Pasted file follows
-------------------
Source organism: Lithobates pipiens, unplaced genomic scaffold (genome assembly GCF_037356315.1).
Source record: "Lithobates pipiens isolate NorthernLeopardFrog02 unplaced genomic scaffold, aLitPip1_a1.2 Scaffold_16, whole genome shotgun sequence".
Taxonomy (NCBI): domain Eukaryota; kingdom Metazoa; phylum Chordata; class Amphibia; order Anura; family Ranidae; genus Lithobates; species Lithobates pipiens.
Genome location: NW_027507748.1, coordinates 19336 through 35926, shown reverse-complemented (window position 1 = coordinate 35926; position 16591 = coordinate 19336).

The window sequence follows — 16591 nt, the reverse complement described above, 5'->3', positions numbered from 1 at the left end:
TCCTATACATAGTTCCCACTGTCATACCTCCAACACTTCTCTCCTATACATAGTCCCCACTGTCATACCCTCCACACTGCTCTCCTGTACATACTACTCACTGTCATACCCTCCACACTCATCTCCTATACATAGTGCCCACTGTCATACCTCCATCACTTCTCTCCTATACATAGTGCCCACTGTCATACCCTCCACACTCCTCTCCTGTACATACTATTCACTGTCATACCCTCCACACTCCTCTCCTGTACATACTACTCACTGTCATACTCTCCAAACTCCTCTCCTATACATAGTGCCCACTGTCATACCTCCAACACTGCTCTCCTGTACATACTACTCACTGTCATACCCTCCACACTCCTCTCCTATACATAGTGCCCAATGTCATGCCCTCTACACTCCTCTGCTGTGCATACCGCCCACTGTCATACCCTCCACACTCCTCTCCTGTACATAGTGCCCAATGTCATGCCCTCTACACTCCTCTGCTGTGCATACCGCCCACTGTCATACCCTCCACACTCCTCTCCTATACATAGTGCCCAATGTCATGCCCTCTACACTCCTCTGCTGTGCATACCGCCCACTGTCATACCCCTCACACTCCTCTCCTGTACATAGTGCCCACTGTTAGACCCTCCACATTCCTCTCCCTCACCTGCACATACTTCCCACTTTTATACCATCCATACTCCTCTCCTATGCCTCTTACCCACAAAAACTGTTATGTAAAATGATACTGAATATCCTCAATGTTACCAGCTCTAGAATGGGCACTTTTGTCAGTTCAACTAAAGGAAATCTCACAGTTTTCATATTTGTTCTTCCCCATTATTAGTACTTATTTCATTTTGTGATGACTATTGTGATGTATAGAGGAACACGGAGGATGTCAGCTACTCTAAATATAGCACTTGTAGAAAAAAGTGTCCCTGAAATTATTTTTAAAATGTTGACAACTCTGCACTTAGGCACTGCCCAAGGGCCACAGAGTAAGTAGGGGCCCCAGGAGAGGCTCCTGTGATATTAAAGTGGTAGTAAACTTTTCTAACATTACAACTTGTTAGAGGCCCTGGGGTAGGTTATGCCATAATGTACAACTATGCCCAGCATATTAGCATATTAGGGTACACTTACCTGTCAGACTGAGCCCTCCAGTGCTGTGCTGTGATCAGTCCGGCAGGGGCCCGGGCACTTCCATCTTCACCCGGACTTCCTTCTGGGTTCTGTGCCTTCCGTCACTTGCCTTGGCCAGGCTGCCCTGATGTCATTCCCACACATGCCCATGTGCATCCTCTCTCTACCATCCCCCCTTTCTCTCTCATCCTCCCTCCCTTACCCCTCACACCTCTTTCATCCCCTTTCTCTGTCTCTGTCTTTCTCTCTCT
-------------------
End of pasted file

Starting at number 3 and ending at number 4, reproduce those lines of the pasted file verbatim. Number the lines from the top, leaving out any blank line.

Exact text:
Taxonomy (NCBI): domain Eukaryota; kingdom Metazoa; phylum Chordata; class Amphibia; order Anura; family Ranidae; genus Lithobates; species Lithobates pipiens.
Genome location: NW_027507748.1, coordinates 19336 through 35926, shown reverse-complemented (window position 1 = coordinate 35926; position 16591 = coordinate 19336).